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Photo by KAL VISUALS on Unsplash

A group of current and former mass communications students brought back four awards for a short film they filmed and edited in 48 hours. 


Headed by instructor Cory Byers, the students created “Recipe for Disaster” for the 2019 St. Louis 48-Hour Film Project. 


Ashley Mitchell won best makeup, while Jennifer Hodges won best actress. Both are former mass communications students. The film as a whole won the audience choice award and best film in its category.


According to a few students who participated, the wins go beyond learning in the classroom or any production.


“I feel like the program has definitely made me more creative and helped me pay more attention to details within the media,” said senior mass communications student Michael Watkins of Chicago.


Watkins was an actor in the 48-Hour Film Project for the first time this year. Byers recruited him and Monica Buschor, a former mass comm and theater major from Bloomington, Illinois.


Byers typically brings a similar team each year, filling positions with new people as needed. He has been participating in the project for at least seven years. After several years, he said he’s learned what qualities he needs within his team, and the awards come through.


Although she has graduated, Buschor said she still finds herself reaching out to Byers and other former professors.


“It’s the professors that do it for me,” Buschor said. “It’s a memorable experience.”


Watkins and Buschor said the awards are also a memorable experience and they both had good feelings about “Recipe for Disaster” after its conclusion. In 2018, the team won three awards. However, it’s dangerous to expect any, according to Byers.


Festivals like the 48-Hour Film Project are intended to a challenging and creative outlet for students in production tracks of mass communications. The team is made up of actors, editors, designers and film and audio production crew. The mass communications production track, as well as other mass communications tracks, train the people behind the content people consume.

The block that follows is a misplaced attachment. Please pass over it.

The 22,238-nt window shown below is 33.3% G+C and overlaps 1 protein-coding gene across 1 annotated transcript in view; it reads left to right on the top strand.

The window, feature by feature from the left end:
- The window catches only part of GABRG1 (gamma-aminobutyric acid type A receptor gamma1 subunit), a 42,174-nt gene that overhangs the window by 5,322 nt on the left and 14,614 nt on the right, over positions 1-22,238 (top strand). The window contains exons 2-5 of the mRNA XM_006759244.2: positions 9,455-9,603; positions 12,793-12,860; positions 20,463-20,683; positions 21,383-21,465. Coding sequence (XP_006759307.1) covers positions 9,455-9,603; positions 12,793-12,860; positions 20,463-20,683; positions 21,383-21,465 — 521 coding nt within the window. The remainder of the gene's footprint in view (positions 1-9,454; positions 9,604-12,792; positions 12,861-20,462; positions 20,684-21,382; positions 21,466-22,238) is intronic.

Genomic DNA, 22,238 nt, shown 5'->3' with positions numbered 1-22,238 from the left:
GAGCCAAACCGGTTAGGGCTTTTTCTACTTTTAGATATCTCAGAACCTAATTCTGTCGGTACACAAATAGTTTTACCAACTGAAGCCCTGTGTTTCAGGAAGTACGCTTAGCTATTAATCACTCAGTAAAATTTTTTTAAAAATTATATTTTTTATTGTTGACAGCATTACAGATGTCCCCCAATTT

“All the content created has to be created by somebody. That’s what we teach basically — content creation,” Byers said.


Content creation isn’t limited to just filmmaking or writing. Mass communications offers many skills that involve creating something. Watkins is in the media production track, while Buschor just graduated from the advertising track. They both urge people within the program to be willing to step out of their comfort zone and do more than they expected.


“Don’t be afraid to change,” Buschor said.


Watkins and Buschor both consider this program to be very creative and an outlet for your ideas. 


“I would say that this major has honestly just taught me to try something and it’ll probably work out. And if it doesn’t, so what?” Watkins said.


Buschor is now a video editor for a video house and Watkins is interested in filmmaking and camera work. 


To see “Recipe for Disaster,” please visit


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